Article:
Australian government indeed very much welcomes short-term (or short-sighted) foreign investors. With these investors who have no intention to hold their properties for long term but for quick profit, developers are able to build more houses to supply to the market (by selling more to foreigners), while Australians are able to buy resale property at a more affordable price (thanks to such foreign investor who have no choice but to sell at loss due to their all sorts of financial problems). So if you are a flipper, better stay away from Australia property market, unless you want to help easing their housing shortage.

LP: KL said it all! I read the report too and it said those buyers who made loss tend to sell too fast. Melbourne growth is gradual and sellers need to consider transaction costs like: agent commission, conveyancing fee, etc too. We always advise that property is a long term investment and we won’t flip property in Melbourne.

4. I believe there are two different market segments. One that is on off-the-plan market and another on the established home market. The overseas investors are driving up the new properties’ market while the local purchasers (local residents and to certain extent PRs) are controlling the “secondary” market of established homes. There is a price gap between the two. While all the data presented by Dr Ong looks impressive but the Australian economy has not been much affected (even by the GFC) for the past 20 years.

Now, the Australians have kept or even lowered their bank rates and the unemployment figure has gone up coupled with a slump in their natural resources market (e.g. look at Perth property market now), it can only suggest that all is not that rosy. Having said that, I believe rental market in Melbourne will still be in a stronger position than our KLCC market. Well, I believe it is good to give a complete picture to the audience as they can gauge their investment on their risk level. It’s their hard-earned money after all.

KL: Exactly. That’s the reason we recommend Melbourne because the city has a highly diversified economy with particular strengths in finance, manufacturing, research, IT, education, logistics, transportation and tourism. Risk level of Melbourne property is relatively low compared to other cities in Australia as it is less sensitive to economic cycles.

In general, although the unemployment rate is still going up, the participation rate is stable. No doubt Australia economy is facing challenges for years to come, the government has been taking action to improve it. Other than cutting interest rate, they are going to pass the Back To Work Act, introduced last year and aimed at giving incentives to businesses that hire young or long-term unemployed people.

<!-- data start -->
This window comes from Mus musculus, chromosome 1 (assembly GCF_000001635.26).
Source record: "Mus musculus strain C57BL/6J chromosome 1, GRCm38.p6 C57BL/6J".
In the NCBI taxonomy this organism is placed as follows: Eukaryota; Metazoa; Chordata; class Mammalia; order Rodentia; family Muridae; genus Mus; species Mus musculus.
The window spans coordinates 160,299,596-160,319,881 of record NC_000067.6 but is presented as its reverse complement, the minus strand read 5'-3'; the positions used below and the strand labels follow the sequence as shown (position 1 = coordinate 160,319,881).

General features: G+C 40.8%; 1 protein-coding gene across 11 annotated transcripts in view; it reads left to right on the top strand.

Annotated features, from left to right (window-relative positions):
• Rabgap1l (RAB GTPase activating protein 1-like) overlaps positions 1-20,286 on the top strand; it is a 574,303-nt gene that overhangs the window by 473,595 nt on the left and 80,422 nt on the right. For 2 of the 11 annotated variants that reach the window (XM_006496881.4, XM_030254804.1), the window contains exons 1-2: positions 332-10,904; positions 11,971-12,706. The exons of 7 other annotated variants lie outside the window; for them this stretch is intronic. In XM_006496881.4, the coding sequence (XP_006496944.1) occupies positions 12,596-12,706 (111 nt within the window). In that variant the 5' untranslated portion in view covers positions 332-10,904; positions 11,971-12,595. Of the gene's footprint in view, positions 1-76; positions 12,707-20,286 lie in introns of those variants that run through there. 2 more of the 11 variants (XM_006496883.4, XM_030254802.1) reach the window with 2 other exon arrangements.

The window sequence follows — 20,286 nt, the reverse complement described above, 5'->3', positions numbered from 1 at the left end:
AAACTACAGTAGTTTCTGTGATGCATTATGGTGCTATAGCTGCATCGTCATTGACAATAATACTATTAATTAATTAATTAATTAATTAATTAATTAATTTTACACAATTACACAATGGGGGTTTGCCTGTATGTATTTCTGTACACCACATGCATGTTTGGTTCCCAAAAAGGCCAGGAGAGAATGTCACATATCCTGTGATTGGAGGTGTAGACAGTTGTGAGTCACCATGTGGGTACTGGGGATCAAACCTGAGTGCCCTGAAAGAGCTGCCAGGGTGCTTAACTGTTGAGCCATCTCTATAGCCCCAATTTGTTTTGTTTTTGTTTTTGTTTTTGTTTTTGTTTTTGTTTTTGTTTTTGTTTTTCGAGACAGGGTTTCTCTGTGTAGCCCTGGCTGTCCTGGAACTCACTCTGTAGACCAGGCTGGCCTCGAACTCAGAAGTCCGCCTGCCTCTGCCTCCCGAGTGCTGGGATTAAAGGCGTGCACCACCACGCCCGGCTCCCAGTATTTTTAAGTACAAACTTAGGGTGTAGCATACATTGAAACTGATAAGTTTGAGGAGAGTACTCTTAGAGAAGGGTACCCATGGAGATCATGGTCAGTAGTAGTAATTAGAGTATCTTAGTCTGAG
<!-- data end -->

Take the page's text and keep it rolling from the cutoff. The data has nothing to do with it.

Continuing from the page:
More people will prefer to rent than to buy a property if they are trying to look for a job in Melbourne. If we are investing in cash-flow-generating residential properties for long term, it should be rather safe because eventually people still need a place to stay, whether they are jobless or working. The demand for housing is definitely there with increasing population growth in Melbourne.

LP: There’s no perfect economy but some economies are better than others. It’s known that Australian economy is not doing very well but some states are better than others!

5. I have seen the property clock in various cities of Australia, and it pointed that Melbourne is at about 3/4 O’clock and Brisbane at 7 O’clock that rising from the bottom. I think longer term Melbourne is a good bet and better location, but shorter term Brisbane seems to be doing better, what they think?

KL: I will still bet on Melbourne in long run due to its diversified and robust economy mentioned above plus the giant magnet of population growth – No. 1 most liveable city in the world.

LP: We’ve a property in Brisbane for over 10 years and the price was stagnant for the last 5-7 years when prices in Sydney and Melbourne were growing. Thus of course it has some catching up to do. Unless you’re buying at substantially lower price in Brisbane and in good area with no flooding, etc, I still prefer Melbourne personally.

6. What is the exit strategy? Did Lay Ping ever sell her Aus property since she started investing in Aus more than 20 years ago? If she did, how easy to dispose it since her property now could me more than 20 years old!

LP: We sold the first property after the price increased by a little and shortly after we sold the price doubled. From then on we hardly sell 🙂 But it was easy selling the property. If I remember correctly the agent did it by auction.

7. Most of the investors will take the interest only loan, so we are like just working for bank paying interest, and Gov when we sell we have to pay heavy tax. So, what exactly is the strategy here? In Malaysia, the tenant is paying the house for us, and i know if i can rent out for 25 years, the house is free for me. This is not the case for Australia property.

KL: The saving in loan repayment from interest only loan increases monthly cash flow. In return we can accumulate more cash in our pocket instead of letting the money becomes equity of our property. Cash on hand provides more flexibility to us and we can use it to pay down the outstanding loan whenever we wish or reinvest it for better return. So it is still the tenant paying the property for us, unless we ourselves abuse that flexibility and spend the cash away.